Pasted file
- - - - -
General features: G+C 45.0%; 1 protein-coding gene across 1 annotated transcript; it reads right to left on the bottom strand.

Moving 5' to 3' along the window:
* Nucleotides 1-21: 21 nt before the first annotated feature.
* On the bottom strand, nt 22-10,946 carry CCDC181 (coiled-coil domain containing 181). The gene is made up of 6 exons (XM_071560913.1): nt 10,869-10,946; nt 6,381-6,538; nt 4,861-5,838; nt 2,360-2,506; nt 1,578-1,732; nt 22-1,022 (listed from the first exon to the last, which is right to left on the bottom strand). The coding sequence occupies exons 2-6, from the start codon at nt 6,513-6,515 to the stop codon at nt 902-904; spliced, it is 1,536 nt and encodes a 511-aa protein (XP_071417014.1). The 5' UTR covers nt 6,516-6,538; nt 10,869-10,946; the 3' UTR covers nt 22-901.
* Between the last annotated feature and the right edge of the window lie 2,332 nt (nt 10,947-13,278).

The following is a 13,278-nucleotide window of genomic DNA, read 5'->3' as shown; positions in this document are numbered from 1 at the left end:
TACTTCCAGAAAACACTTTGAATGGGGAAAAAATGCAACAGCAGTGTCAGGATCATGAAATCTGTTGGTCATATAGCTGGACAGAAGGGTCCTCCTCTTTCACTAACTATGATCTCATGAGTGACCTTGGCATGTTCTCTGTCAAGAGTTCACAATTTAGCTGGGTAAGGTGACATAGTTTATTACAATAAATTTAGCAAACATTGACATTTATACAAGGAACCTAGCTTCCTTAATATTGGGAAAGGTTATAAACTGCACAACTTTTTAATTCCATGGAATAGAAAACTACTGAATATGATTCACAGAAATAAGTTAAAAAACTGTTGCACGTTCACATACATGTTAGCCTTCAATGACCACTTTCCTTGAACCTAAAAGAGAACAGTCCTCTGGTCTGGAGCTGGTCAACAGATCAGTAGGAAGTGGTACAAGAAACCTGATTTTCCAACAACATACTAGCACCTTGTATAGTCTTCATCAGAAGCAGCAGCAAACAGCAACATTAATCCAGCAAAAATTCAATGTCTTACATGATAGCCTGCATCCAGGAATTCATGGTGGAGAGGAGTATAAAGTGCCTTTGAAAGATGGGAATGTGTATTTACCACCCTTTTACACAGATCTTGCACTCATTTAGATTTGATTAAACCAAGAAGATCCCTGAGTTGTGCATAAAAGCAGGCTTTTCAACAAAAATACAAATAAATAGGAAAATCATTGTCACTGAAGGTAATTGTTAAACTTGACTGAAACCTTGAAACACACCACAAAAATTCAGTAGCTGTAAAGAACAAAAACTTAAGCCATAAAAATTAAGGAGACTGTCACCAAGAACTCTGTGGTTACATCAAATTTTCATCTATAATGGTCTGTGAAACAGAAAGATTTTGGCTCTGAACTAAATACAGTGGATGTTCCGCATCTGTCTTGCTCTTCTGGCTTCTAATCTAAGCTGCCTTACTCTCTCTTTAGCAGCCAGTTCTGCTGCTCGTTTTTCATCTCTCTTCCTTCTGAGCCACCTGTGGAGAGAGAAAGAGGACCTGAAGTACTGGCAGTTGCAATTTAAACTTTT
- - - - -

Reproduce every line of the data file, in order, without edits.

General features: G+C 45.0%; 1 protein-coding gene across 1 annotated transcript; it reads right to left on the bottom strand.

Moving 5' to 3' along the window:
* Nucleotides 1-21: 21 nt before the first annotated feature.
* On the bottom strand, nt 22-10,946 carry CCDC181 (coiled-coil domain containing 181). The gene is made up of 6 exons (XM_071560913.1): nt 10,869-10,946; nt 6,381-6,538; nt 4,861-5,838; nt 2,360-2,506; nt 1,578-1,732; nt 22-1,022 (listed from the first exon to the last, which is right to left on the bottom strand). The coding sequence occupies exons 2-6, from the start codon at nt 6,513-6,515 to the stop codon at nt 902-904; spliced, it is 1,536 nt and encodes a 511-aa protein (XP_071417014.1). The 5' UTR covers nt 6,516-6,538; nt 10,869-10,946; the 3' UTR covers nt 22-901.
* Between the last annotated feature and the right edge of the window lie 2,332 nt (nt 10,947-13,278).

The following is a 13,278-nucleotide window of genomic DNA, read 5'->3' as shown; positions in this document are numbered from 1 at the left end:
TACTTCCAGAAAACACTTTGAATGGGGAAAAAATGCAACAGCAGTGTCAGGATCATGAAATCTGTTGGTCATATAGCTGGACAGAAGGGTCCTCCTCTTTCACTAACTATGATCTCATGAGTGACCTTGGCATGTTCTCTGTCAAGAGTTCACAATTTAGCTGGGTAAGGTGACATAGTTTATTACAATAAATTTAGCAAACATTGACATTTATACAAGGAACCTAGCTTCCTTAATATTGGGAAAGGTTATAAACTGCACAACTTTTTAATTCCATGGAATAGAAAACTACTGAATATGATTCACAGAAATAAGTTAAAAAACTGTTGCACGTTCACATACATGTTAGCCTTCAATGACCACTTTCCTTGAACCTAAAAGAGAACAGTCCTCTGGTCTGGAGCTGGTCAACAGATCAGTAGGAAGTGGTACAAGAAACCTGATTTTCCAACAACATACTAGCACCTTGTATAGTCTTCATCAGAAGCAGCAGCAAACAGCAACATTAATCCAGCAAAAATTCAATGTCTTACATGATAGCCTGCATCCAGGAATTCATGGTGGAGAGGAGTATAAAGTGCCTTTGAAAGATGGGAATGTGTATTTACCACCCTTTTACACAGATCTTGCACTCATTTAGATTTGATTAAACCAAGAAGATCCCTGAGTTGTGCATAAAAGCAGGCTTTTCAACAAAAATACAAATAAATAGGAAAATCATTGTCACTGAAGGTAATTGTTAAACTTGACTGAAACCTTGAAACACACCACAAAAATTCAGTAGCTGTAAAGAACAAAAACTTAAGCCATAAAAATTAAGGAGACTGTCACCAAGAACTCTGTGGTTACATCAAATTTTCATCTATAATGGTCTGTGAAACAGAAAGATTTTGGCTCTGAACTAAATACAGTGGATGTTCCGCATCTGTCTTGCTCTTCTGGCTTCTAATCTAAGCTGCCTTACTCTCTCTTTAGCAGCCAGTTCTGCTGCTCGTTTTTCATCTCTCTTCCTTCTGAGCCACCTGTGGAGAGAGAAAGAGGACCTGAAGTACTGGCAGTTGCAATTTAAACTTTT